In a rotation in which basically nothing else is settled, Nola gives the Phillies an anchor for next season. The 24-year-old LSU product has a 3.54 ERA and the changeup gives him three quality pitches. 

“It’s been kind of the cherry on top, a little bit, being able to throw that right-on-right,” catcher Andrew Knapp said of the changeup. “It’s a hard pitch to hit when you’re left-handed hitter. But when you’re right-handed and coming to that back foot, it’s a really good pitch.” 

Nola retired the first four hitters before Jayson Werth singled and Michael A. Taylor followed by crushing a 3-1 fastball into the left-field seats for his 17th homer. 

It was the 18th home run allowed by Nola. But he got into a groove from there. Facing a lineup without Bryce Harper, Daniel Murphy and Anthony Rendon, Nola held the NL East champions to two runs and five hits with two walks. 

But it didn’t prevent the Phillies from losing for the fourth time in five games. 

Odubel Herrera’s solo home run on an 0-2 pitch from A.J. Cole (3-5) in the fourth was all the offense the Phillies could muster. They’ve managed seven runs in four games. 

Rhys Hoskins is slumping (0 for 4 and hasn’t homered since Sept. 14) and Nick Williams struck out three times. 

“Our bats have gone silent for a few days now,” Mackanin said. 

They still have to win one more to avoid 100 losses, and many changes are possible in the offseason. Mackanin said before the game that “I still don’t know if I’ll be back here next year (see story)”. 

It’s a team that still has plenty of holes and lots of questions ahead of 2018. 

Nola, though, appears to be someone they can rely on. 

“The goal is to have five (reliable) guys on every start. But it’s nice,” Mackanin said. “When Nola pitches, we all expect to win. He’s done an outstanding job. He’s had the arm issues, but he came back from that better than he was before.”

Phillies-Nationals observations: Not enough offense to support Aaron Nola in loss

Phillies-Nationals observations: Not enough offense to support Aaron Nola in loss

BOX SCORE

Aaron Nola’s likely final appearance of 2017 was another good one, but also his 11th loss. 

The right-hander allowed two runs and five hits and struck out nine in six innings in the Phillies’ 3-1 loss to the NL East champion Washington Nationals on Monday night at Citizens Bank Park. 

With the Phillies using a six-man rotation and an off day Thursday, manager Pete Mackanin said Nola was “most likely” making his last start. He gave up a two-run home run on a 3-1 fastball to Michael A. Taylor in the second inning before getting into a groove with his curveball.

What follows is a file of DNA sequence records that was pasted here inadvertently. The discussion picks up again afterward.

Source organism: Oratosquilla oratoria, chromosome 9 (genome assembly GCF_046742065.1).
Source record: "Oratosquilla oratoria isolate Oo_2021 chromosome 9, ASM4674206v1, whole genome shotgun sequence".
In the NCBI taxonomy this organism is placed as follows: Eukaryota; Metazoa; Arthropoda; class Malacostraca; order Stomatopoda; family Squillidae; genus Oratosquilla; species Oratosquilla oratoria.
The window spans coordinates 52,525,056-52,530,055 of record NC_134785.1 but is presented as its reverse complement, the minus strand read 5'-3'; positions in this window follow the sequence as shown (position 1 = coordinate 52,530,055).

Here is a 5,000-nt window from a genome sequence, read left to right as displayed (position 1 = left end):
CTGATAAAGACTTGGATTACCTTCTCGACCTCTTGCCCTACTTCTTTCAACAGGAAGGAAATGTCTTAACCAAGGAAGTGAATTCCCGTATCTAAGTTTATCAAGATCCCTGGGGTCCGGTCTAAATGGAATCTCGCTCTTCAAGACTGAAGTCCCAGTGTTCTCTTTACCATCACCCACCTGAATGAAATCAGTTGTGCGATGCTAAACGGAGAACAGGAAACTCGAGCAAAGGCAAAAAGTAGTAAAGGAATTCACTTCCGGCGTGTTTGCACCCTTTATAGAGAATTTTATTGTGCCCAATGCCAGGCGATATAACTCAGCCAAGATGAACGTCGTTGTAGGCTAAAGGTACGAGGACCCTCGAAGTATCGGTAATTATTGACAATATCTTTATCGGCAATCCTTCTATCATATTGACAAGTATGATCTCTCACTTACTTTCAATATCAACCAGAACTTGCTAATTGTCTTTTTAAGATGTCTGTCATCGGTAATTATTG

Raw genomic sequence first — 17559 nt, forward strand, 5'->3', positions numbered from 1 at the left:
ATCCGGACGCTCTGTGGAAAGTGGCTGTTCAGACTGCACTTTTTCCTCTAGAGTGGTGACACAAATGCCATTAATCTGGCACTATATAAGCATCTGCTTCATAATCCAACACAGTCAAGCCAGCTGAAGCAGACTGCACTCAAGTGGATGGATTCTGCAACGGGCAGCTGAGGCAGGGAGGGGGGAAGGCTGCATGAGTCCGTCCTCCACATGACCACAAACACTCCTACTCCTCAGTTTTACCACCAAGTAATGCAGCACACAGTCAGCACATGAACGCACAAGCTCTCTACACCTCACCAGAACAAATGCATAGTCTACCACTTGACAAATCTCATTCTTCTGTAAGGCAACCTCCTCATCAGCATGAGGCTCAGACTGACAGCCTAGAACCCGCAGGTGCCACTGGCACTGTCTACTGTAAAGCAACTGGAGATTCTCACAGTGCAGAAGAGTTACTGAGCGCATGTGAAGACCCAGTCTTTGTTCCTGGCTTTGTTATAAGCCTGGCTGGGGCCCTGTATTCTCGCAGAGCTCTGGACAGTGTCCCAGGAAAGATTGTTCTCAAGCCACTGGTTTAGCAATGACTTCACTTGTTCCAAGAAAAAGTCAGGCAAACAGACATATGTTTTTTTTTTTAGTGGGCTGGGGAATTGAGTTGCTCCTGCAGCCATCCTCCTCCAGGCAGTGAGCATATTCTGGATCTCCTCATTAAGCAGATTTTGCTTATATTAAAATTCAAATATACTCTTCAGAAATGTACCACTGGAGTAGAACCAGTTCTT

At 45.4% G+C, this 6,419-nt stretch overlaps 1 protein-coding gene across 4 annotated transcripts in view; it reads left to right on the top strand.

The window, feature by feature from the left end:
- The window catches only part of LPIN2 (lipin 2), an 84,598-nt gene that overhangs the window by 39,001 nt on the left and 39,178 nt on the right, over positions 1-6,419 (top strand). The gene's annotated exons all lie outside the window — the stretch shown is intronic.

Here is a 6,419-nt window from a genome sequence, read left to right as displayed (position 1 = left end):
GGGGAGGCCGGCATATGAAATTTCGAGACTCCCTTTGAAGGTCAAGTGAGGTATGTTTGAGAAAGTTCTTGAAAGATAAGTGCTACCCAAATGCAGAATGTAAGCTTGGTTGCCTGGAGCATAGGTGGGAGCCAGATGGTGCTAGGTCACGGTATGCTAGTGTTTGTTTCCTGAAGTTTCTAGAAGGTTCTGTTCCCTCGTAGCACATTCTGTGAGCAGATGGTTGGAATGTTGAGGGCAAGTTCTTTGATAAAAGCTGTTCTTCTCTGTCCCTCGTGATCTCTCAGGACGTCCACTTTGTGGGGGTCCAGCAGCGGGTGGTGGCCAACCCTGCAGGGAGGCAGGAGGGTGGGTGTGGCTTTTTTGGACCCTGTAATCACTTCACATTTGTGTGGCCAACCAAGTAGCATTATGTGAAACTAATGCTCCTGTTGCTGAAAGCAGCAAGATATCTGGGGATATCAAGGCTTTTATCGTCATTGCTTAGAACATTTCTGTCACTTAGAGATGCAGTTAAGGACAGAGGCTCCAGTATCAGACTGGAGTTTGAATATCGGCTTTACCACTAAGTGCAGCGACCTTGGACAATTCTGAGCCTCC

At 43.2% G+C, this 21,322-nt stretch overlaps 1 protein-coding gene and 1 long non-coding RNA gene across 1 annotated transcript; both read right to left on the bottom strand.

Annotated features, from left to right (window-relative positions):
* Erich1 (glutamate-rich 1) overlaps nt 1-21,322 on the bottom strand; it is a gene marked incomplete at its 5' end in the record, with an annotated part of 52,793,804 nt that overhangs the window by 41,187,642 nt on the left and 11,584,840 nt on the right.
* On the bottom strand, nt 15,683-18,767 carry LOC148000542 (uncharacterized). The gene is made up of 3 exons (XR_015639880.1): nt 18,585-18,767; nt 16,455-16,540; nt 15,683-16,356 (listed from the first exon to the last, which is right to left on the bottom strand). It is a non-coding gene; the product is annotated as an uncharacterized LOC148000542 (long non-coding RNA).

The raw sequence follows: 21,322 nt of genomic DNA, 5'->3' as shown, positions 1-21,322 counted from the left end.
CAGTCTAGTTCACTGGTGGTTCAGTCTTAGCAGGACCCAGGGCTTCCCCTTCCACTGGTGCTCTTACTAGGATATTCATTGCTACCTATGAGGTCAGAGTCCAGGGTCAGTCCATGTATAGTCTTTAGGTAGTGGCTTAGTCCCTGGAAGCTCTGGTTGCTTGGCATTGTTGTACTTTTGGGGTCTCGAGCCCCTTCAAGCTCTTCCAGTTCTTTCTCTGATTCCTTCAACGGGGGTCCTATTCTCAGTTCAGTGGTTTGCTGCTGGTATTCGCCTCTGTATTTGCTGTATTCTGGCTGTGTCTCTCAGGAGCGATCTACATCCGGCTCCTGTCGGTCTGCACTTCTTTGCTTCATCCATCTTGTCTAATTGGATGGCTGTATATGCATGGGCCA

Nola (12-11) retired eight of the final 10 batters he faced and left with a 3.54 ERA as the Phillies kicked off a season-ending six-game homestand with their fourth loss in five games. 

Odubel Herrera hit an 0-2 mistake fastball for a solo shot to right in the fourth for the Phillies’ lone run. They struggled against A.J. Cole (3-5), who allowed six hits over 5 2/3 innings and collected his first major-league hit.

• It marked the 18th time in 27 starts that Nola allowed two earned runs or fewer. He gave up only eight earned runs in four starts against Washington. 

• The Phillies have scored seven runs in the past four games. 

• Rhys Hoskins hit a nubber toward first in the fourth inning that Ryan Zimmerman fielded facing the mound and blindly flipped backward to Cole covering first for the out. Hoskins flied deep to center to end the fifth and finished 0 for 4. He’s 2 for 21 in the past four games and hasn’t homered since Sept. 14. 

• Nick Williams went 1 for 4 with a single and three strikeouts. 

• Maikel Franco popped out on the 11th pitch of his at-bat to lead off the ninth against Sean Doolittle (24th save). 

• Hoskins made two fine plays at first base. He made a nice scoop of Freddy Galvis’ low throw in the first and made a leaping grab of Cesar Hernandez’s high and wide throw and tagged Matt Weiters going by for the out in the fourth. 

• Nationals slugger Bryce Harper’s return from a left knee injury was delayed by illness. Manager Dusty Baker said Harper, out since Aug. 12, woke up feeling sick. He was at the park early to get treatment and could play Tuesday. “He probably doesn’t like to hit here,” Mackanin joked. Harper’s 12 home runs at Citizens Bank Park are the most he’s hit in any road stadium. 

• Nola twice came up with runners at first and second and two outs. He grounded to first in the second and fanned in the fourth. 

• Mackanin planned to give his team a pep talk. “If they think they’re tired and ready to go home — it’s been a long season — I’m going to remind them, ‘If you want to go to the World Series, you’re going to play another entire month,’” he said. 

• With Nola likely finished for the season, it’s lining up for Henderson Alvarez to start Saturday and Nick Pivetta to go in the season finale Sunday. 

• All players from both teams on the field before the game stood for the national anthem. Baker, who is black, said he opposes kneeling, but understands the frustrations of those athletes who do it. “We’ve been talking about the same problems I had when I was 18 or 19 years old, so have we made progress or have we regressed?” Baker said. “It’s up to us to try to figure out how to come up with a solution.” 

• The Phillies dropped to 33 1/2 games behind the Nationals. They must win one of their final five games to avoid 100 losses. The Nationals must finish 5-1 to win 100 games. 

• Right-hander Jake Thompson (2-2, 4.14 ERA) will make his fourth start against the Nationals this season when he faces lefty Gio Gonzalez (15-7, 2.68) on Tuesday night.